Beware of Unspecified CC/MCC "Laterality" Codes

HIM and coding professionals may remember way back on April 1, 2022, that CMS implemented Edit 20 – Unspecified Code Edit for those CC/MCC codes in which there can be further specification of the anatomic site. Here is the quote from that CMS decision:

“After consideration of the public comments received, we are finalizing the implementation of a new code edit for “unspecified” codes, where there are other codes available in that code subcategory that further specify the anatomic site. As noted previously, the severity level of the unspecified diagnosis codes is unaffected and therefore this edit does not affect the payment the provider is eligible to receive.”

“CR 12471 adds new Edit 20 (Unspecified Code Edit) to the MCE. This new edit applies when a code is entered that is:

  • Either a Complication or Comorbidity (CC), or Major Complication or Comorbidity (MCC) AND
  • Includes other codes in that code subcategory that further specify the anatomic site

“We are finalizing the new edit for FY 2022, effective with discharges on and after April 1, 2022.” We are finalizing a new “Unspecified Code Edit: to read as follows:

20. Unspecified Code Edit: Unspecified codes exist in the ICD-10-CM classification for circumstances when documentation in the medical record does not provide the level of detail needed to support reporting a more specific code. However, in the inpatient setting, there should generally be very limited and rare circumstances for which the laterality (right, left, bilateral) of a condition is unable to be documented and reported.

The list of codes subject to this edit are identified in Table 6P.3a associated with this final rule. (Link to tables below in References)

What Does This Mean for the Coder?

There are around 3,500 unspecified codes in ICD-10-CM but not all involve laterality and are CC/MCC. Laterality is what the edit focuses on. In essence, when a coder is assigning a CC/MCC code that has specific codes for right, left or bilateral, the coder should make every effort to identify the laterality and assign that code. If it is not there, the coder should query for laterality. If they do not, usually the encoder or billing software will flag it. However, in some cases the unspecified codes get by and goes out on the claim. The Medicare claim with unspecified laterality code will be returned as follows:

“When a code from the list displayed in Table 6P.3a (Link to it below) is entered on the claim, the edit will be triggered. It is the provider’s responsibility to determine if a more specific code from that subcategory is available in the medical record documentation by a clinical provider. If, upon review, additional information to identify the laterality from the available medical record documentation by any other clinical provider is unable to be obtained or there is documentation in the record that the physician is clinically unable to determine the laterality because of the nature of the disease/condition, then the provider must enter that information into the remarks section. Specifically, the provider may enter “UNABLE TO DET LAT 1” to identify that they are unable to obtain additional information to specify laterality or they may enter “UNABLE TO DET LAT 2” to identify that the physician is clinically unable to determine laterality.”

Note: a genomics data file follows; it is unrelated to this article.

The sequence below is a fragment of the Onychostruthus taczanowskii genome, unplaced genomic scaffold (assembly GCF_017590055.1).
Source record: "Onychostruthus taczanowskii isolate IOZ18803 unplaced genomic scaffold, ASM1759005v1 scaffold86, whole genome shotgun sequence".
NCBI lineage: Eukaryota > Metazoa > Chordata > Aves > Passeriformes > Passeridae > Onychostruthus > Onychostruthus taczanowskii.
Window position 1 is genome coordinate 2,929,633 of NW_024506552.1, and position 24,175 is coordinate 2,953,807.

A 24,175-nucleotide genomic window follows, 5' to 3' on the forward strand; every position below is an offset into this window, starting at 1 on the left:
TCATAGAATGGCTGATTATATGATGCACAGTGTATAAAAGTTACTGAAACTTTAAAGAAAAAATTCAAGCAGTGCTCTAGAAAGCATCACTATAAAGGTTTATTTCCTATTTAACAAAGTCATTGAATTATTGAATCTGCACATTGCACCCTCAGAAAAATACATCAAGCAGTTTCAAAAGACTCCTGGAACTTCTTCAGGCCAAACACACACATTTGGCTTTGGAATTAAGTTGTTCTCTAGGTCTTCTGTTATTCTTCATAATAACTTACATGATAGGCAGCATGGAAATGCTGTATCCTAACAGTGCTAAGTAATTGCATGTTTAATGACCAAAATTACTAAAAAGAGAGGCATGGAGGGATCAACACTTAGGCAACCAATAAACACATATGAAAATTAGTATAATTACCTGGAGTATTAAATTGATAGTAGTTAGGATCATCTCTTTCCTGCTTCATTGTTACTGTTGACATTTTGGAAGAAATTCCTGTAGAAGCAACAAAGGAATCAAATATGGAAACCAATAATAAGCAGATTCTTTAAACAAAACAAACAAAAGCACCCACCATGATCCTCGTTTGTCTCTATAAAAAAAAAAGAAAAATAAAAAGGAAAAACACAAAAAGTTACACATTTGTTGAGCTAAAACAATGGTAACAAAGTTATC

For example, if a diagnosis of acute mastoiditis is documented without right or left, the coder should query to get the specific laterality if it is not documented within the record. Code H70.009, Acute mastoiditis without complication, unspecified ear is a CC, but the laterality is not coded. Therefore, the claim will be returned by Medicare for laterality if it goes out on the claim.

Other Payors

We have seen other payors other than Medicare denying unspecified CC/MCC laterality codes. And some payors are denying ANY unspecified ICD-10-CM code if it is principal diagnosis or impacting the case in some way. Each facility must review their payor contracts and guidelines to see if they have any payors identified as denying any unspecified ICD-10-CM codes, and in what circumstances. This sometimes gets overlooked in contract review and negotiation.

Take Away

Coders must be vigilant in identifying unspecified laterality codes that are CC/MCC and must dig into the documentation to find the right, left and in some cases bilateral sides documented. If it is not documented, a query must be executed. Coders must be made aware of payor guidelines other than Medicare that may require them to report laterality on any unspecified codes determined by that payor.


Since 1992, HIA has been the leading provider of compliance audits, coding support services and clinical documentation audit services for hospitals, ambulatory surgery centers, physician groups and other healthcare entities. HIA offers PRN support as well as total outsource support.

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